When you visit a doctor in a clinic or in the hospital, it's not a social call.
It's not unlike a meeting with each party bringing an agenda of items to discuss as well as individual expectations. The problems begin when the agendas don't match; the doctor and the patient have different priorities and different expectations for the visit.
Now you'd think that your reason for seeing the doctor should be obvious and straightforward. When you bring a single simple problem-a sore throat, fresh laceration or sports injury-it's easier for both you and the doctor to stay on the same page.
But your life and your health are more complicated than that; most patients bring in two or more medical concerns. Some may bring a list of six or more, and to make the visit even more unwieldy keep that list in their heads, bringing out one problem after another rather than sharing the entire list up front. It's like getting into the express line at the grocery checkout then- like a magician-pulling out another dozen items from your pockets and sleeves.
Your doctor may also have an agenda that differs from yours. If you have a chronic condition such as diabetes, a conscientious doctor will want to review your most recent lab results, explain their significance and talk about how you can improve your health.
From the doctor's point of view, all of this is in your best interests, but if the doctor fails to engage you in the discussion and you aren't motivated to address these concerns, you won't be sharing the doctor's agenda.
Recognizing this, what can we do as patients and doctors to come to a common understanding and have our needs and expectations met at each visit?
The worst meetings at work are those where the attendees do not share a common purpose or understanding and when they do not begin with a shared agenda. If we take a few moments even before the meeting starts to plan that agenda, we will make the most respectful use of everyone's time.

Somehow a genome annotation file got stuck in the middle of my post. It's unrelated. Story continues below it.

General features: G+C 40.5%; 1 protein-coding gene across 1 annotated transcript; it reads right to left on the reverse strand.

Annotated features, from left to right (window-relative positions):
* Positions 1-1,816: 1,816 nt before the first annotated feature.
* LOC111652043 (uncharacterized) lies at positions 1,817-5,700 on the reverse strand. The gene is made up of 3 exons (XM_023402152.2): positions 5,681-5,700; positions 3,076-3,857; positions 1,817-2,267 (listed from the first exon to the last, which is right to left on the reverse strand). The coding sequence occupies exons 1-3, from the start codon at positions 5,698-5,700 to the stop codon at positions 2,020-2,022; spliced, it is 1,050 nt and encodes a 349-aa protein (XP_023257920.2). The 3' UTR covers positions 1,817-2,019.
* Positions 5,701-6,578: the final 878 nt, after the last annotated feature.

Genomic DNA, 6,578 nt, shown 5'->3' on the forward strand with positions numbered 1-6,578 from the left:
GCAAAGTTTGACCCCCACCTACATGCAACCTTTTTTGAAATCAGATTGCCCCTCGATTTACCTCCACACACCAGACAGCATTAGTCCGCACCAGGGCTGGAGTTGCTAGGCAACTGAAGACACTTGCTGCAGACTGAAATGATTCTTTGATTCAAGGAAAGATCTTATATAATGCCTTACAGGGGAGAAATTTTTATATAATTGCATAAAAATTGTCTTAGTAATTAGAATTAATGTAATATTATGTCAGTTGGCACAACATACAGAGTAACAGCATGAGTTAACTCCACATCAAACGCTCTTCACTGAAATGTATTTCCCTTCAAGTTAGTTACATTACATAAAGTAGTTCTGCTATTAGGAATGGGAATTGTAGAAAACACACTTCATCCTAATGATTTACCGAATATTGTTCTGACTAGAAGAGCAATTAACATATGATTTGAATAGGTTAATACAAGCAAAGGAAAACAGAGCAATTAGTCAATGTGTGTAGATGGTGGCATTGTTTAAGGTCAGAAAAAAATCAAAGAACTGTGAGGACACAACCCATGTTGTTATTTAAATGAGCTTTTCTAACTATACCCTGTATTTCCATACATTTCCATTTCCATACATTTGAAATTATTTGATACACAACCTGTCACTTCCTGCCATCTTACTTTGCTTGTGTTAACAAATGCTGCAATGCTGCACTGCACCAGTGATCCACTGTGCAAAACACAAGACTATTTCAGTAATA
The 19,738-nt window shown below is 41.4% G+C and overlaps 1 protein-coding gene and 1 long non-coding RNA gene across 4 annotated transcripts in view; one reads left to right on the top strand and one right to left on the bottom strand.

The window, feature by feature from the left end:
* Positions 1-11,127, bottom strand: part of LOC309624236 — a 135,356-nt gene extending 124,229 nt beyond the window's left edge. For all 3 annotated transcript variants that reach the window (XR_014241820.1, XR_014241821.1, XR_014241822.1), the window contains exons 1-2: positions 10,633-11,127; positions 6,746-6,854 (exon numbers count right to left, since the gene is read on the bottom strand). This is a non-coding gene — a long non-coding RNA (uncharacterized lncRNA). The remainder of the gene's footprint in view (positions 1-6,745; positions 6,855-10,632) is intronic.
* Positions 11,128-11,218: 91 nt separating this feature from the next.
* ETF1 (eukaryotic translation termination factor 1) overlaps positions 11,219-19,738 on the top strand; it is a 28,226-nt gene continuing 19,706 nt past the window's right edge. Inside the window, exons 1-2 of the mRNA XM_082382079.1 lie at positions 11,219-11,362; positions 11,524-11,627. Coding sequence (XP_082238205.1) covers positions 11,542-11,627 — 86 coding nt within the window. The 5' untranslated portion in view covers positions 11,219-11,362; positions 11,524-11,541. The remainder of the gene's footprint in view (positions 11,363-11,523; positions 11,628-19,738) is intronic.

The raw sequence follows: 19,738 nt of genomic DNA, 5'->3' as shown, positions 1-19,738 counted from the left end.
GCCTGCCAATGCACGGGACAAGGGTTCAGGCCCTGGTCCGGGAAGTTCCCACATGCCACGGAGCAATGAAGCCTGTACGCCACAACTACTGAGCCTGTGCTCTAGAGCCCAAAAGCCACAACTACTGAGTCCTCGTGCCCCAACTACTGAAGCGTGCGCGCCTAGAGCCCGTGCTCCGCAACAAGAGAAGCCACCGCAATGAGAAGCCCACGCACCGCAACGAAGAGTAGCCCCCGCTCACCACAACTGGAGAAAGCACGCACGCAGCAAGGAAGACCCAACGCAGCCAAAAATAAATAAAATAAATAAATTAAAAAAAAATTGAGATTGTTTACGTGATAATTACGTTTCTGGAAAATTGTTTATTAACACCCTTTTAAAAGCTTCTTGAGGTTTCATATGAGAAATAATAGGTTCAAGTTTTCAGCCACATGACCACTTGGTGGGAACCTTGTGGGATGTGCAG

What can you do as a patient?
When you book your appointment, tell the office staff everything on your list. Medical office assistants (MOAs) are part of your health care team and they respect your confidentiality. By informing them of all your concerns, they can book an appropriate appointment time for you and ensure that the doctor has everything that is needed to look after each of them. For example, if you are seeing the doctor for a work-related injury, you may need to provide additional work details or complete some forms before the visit. If you are coming for test results, the MOA will ensure that the reports are in your chart before the doctor meets you. If you need immunizations, the vaccines and any other necessary medical supplies will be in the room when the doctor sees you. This will help your visit run more smoothly with your doctor less distracted by interruptions.
For the same reason, if you have any addition to your list on the day of your visit, let the staff know as soon as possible.
Coming up: How doctors and patients can agree on the agenda.
Do you have some suggestions for how patients and doctors relate? Send your comments and suggestions to me at facebook. com/davidicus.wong or leave a comment on davidicuswong.wordpress.com.
Dr. Davidicus Wong is a family physician. You can find his Positive Potential Medicine podcasts at wgrnradio.com.
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